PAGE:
A visit to Hampton Court Palace is a must-do activity if you are visiting London or South-East England. Hampton Court Palace is one of only two surviving palaces out of the many owned by King Henry VIII. The palace was built in 1515 for Cardinal Thomas Wolsey, a favourite of King Henry VIII, but when he fell from favour the King seized the palace for himself and later enlarged it. A century later, there was a further rebuilding and expansion project (intended to make the palace rival Versailles) which left the palace in two distinct contrasting architectural styles, Tudor and Baroque.
The front of Hampton Court Palace is quite magnificent. On the bridge over the moat leading to the great gatehouse are ten statues of heraldic animals, called the King’s Beasts, that represent the ancestry of King Henry VIII and his third wife Jane Seymour. The animals are: the lion of England, the Seymour lion, the Royal dragon, the black bull of Clarence, the yale of Beaufort, the white lion of Mortimer, the White Greyhound of Richmond, the Tudor dragon, the Seymour panther and the Seymour unicorn.
Gill and I went with my godmother Sue on a Sunday morning to attend a Choral Matins service at the Chapel Royal. Even if you are not religious it is fabulous if you get chance to experience it, to soak up the history and the pageantry of the service. The timber and plaster ceiling of the Chapel is considered the “most important and magnificent in Britain” but is all that remains of the Tudor decoration, after redecoration supervised by Sir Christopher Wren. Opposite the altar is the royal pew where the royal family would attend services. Unfortunately we were not allowed to take photos inside.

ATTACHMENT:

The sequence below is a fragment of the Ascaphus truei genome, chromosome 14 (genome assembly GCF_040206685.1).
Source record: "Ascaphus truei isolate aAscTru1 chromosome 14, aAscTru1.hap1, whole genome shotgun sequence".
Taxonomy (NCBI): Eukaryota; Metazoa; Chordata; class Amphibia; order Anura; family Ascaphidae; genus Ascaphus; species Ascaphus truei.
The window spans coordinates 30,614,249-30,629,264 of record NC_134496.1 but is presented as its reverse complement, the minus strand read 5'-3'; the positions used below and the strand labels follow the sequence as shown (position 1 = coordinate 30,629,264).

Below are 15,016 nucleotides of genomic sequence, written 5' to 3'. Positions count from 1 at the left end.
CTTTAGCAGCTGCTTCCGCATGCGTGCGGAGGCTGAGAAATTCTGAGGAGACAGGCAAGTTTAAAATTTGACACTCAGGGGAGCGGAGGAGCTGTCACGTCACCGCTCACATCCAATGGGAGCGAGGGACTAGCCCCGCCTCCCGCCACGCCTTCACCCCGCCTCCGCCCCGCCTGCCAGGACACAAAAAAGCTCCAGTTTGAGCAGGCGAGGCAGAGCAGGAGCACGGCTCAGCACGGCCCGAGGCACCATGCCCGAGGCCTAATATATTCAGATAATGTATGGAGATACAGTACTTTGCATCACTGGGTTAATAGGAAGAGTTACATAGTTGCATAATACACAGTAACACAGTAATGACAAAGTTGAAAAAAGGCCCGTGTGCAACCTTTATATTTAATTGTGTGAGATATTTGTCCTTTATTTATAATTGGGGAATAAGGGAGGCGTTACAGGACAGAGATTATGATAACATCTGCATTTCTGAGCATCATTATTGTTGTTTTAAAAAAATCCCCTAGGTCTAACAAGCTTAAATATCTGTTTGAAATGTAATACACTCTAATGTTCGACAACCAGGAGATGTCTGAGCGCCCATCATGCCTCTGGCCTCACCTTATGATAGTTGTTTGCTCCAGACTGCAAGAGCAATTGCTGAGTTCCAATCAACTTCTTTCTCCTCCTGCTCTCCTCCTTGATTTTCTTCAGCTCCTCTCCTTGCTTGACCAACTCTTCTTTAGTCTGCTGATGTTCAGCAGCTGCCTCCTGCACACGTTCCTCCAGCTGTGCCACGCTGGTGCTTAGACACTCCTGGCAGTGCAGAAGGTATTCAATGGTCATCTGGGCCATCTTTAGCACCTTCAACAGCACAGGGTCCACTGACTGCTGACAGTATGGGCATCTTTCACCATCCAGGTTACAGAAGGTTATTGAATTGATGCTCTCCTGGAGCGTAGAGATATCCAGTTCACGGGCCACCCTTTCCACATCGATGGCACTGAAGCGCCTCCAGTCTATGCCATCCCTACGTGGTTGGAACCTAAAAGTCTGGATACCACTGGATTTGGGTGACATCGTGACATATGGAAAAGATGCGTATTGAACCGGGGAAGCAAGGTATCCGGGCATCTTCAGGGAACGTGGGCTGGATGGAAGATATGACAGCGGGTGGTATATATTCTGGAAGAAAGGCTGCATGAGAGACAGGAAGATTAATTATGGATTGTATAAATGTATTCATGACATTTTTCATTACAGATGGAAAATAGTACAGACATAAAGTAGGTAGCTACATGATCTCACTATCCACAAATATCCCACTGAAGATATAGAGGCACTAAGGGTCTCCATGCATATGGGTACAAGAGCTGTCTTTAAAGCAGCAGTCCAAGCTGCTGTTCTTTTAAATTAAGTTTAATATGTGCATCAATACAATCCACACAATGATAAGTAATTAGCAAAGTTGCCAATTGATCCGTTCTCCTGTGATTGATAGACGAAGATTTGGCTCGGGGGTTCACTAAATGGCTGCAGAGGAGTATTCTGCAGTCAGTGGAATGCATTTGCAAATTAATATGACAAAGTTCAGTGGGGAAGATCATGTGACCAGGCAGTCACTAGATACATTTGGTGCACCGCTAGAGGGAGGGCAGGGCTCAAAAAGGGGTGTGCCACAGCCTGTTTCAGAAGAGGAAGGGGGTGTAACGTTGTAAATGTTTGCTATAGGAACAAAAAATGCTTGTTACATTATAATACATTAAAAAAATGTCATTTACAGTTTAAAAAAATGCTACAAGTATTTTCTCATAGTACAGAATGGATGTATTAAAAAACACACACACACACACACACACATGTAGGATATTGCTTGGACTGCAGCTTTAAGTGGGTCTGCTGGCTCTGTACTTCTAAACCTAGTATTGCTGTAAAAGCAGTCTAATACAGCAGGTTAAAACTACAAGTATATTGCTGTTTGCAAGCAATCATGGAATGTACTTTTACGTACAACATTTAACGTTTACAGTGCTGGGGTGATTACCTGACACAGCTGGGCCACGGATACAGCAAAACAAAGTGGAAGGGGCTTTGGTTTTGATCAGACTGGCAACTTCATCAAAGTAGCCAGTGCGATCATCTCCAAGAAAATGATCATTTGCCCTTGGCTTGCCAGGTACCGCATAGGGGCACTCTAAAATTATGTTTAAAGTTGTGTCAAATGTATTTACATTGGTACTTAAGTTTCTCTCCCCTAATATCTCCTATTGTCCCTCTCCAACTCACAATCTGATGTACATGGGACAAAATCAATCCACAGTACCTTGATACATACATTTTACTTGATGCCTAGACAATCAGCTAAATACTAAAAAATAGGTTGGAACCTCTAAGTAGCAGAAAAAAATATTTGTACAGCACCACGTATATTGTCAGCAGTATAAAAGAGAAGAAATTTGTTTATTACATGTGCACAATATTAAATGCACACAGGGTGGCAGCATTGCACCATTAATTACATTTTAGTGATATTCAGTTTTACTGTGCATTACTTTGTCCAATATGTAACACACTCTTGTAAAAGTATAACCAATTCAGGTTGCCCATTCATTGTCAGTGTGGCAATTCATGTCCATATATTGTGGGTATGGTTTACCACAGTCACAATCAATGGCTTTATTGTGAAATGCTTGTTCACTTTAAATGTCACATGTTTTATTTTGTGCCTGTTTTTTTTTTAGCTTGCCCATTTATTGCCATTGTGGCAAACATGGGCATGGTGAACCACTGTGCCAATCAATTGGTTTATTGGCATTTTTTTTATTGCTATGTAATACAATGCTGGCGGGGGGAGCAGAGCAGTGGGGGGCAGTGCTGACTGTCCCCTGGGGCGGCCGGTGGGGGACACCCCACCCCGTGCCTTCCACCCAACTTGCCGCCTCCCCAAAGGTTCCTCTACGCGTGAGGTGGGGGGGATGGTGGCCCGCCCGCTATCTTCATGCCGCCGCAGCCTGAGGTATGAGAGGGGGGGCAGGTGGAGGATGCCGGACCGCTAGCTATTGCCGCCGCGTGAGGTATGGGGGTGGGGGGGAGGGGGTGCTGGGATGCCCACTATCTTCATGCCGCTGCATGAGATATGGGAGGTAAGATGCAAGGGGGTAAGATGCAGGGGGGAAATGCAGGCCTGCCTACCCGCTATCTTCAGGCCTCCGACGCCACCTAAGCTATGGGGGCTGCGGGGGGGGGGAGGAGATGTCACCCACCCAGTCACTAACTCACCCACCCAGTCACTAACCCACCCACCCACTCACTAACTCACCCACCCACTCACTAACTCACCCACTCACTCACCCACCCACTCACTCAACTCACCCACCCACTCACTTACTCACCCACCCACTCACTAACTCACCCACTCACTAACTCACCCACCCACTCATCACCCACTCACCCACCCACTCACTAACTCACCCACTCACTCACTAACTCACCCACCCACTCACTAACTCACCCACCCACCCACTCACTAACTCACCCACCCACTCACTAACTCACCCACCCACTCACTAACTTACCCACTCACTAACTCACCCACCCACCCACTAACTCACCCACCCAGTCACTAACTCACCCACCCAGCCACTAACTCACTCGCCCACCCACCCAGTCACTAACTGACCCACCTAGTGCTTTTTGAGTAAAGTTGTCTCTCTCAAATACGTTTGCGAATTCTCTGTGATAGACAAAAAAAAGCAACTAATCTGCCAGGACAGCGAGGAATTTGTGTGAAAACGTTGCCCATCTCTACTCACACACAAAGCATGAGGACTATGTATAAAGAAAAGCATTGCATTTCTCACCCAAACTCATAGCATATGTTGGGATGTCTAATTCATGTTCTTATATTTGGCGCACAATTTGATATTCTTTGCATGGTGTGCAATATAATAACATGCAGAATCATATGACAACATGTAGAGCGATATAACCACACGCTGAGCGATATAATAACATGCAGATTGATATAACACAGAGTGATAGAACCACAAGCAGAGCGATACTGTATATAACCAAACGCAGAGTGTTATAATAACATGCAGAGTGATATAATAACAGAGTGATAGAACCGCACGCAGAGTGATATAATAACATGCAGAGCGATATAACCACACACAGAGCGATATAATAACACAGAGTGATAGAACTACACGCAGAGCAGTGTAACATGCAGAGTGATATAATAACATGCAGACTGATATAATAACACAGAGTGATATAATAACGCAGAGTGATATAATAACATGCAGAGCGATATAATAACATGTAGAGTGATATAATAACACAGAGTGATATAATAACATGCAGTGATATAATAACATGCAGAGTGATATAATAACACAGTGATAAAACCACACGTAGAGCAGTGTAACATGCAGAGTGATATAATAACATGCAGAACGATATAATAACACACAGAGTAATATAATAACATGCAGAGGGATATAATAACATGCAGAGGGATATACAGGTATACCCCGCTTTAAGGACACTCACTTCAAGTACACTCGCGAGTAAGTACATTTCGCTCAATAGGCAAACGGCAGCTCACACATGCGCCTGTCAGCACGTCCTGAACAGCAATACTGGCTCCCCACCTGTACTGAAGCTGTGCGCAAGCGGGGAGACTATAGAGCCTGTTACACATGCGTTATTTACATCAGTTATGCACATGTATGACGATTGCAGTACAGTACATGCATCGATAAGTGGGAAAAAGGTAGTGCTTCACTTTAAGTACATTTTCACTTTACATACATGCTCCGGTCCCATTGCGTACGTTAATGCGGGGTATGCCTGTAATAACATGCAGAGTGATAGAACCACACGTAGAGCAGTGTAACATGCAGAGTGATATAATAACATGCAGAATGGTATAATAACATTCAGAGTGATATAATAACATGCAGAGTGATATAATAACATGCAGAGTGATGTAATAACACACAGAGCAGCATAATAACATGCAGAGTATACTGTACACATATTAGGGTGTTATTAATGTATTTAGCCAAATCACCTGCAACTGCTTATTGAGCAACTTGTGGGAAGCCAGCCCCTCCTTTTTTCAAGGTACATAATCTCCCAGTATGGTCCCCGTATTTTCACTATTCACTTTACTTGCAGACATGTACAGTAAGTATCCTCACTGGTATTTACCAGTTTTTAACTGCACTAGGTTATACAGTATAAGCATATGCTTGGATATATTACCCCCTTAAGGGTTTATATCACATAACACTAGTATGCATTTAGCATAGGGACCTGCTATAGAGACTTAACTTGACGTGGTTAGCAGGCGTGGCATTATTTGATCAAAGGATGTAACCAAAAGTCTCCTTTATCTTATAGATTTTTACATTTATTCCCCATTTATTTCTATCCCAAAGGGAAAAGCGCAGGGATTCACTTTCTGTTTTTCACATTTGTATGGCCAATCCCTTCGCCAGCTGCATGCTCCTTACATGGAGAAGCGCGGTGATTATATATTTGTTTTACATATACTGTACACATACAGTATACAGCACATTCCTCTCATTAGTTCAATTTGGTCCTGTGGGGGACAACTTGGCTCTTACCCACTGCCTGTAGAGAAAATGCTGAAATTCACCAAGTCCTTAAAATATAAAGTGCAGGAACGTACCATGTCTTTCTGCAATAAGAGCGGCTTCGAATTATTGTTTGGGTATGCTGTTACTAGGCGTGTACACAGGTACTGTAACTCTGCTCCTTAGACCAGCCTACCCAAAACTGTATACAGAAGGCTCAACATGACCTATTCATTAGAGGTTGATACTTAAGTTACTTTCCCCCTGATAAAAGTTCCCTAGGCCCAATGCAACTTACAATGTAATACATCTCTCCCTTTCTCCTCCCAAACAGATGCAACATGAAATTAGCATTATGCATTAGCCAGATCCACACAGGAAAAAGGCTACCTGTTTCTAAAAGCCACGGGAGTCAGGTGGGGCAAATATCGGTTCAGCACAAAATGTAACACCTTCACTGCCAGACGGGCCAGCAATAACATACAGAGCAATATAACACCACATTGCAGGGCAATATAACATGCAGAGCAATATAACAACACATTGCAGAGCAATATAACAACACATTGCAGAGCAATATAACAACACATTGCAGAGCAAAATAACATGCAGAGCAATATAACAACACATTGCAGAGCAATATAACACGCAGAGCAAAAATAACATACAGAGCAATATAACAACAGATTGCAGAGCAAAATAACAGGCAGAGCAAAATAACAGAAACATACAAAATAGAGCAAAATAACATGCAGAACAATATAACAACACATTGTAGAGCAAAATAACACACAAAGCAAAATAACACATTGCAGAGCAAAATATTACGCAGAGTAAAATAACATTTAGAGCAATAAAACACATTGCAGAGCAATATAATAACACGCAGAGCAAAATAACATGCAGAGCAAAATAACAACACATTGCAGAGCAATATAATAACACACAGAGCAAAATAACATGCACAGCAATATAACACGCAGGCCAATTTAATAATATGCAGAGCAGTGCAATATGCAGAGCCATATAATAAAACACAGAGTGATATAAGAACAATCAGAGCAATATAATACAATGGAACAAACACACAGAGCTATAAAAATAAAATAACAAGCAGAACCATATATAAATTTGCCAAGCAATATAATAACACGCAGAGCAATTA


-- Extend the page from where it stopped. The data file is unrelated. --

Although we hadn’t intended to do a major tour of Hampton Court Palace this time, we were perfectly placed to have a look into the magnificent kitchens built for King Henry VIII and to walk through the Royal Kitchen Gardens. This was also a very fitting thing to do with Sue who shares my interests in gardening and cooking. Henry VIII’s first building project at Hampton Court created vast kitchens capable of feeding his court of 1,000 people. There were people dressed in period costume roasting meat on the spit in the vast fireplace. Although the pieces of meat were quite large, they were absolutely dwarfed in the space that was designed to feed hundreds of people at a time.
Hampton Court Palace’s Royal Kitchen Gardens were established in the 17th century to provide fruit, vegetables and herbs for the Royal Kitchens. In the 18th century they were turned in to ornamental gardens but in 2014 they were re-established in the 18th century designs and are growing many of the varieties of fruits and vegetables that were around in the 18th and 19th centuries. There are many beautiful gardens around the Palace including the Hampton Court maze but we didn’t have time to explore further this visit. However we did see more people dressed in period costume who were telling stories and entertaining the children.
Visit to England September 2016:
South East England
Knole House & Knole Park
Penshurst Place & Gardens
City of Canterbury & Canterbury Cathedral
Hinchley Wood, Surrey
Hampton Court Palace
London to Greenwich Village
London Walking Tour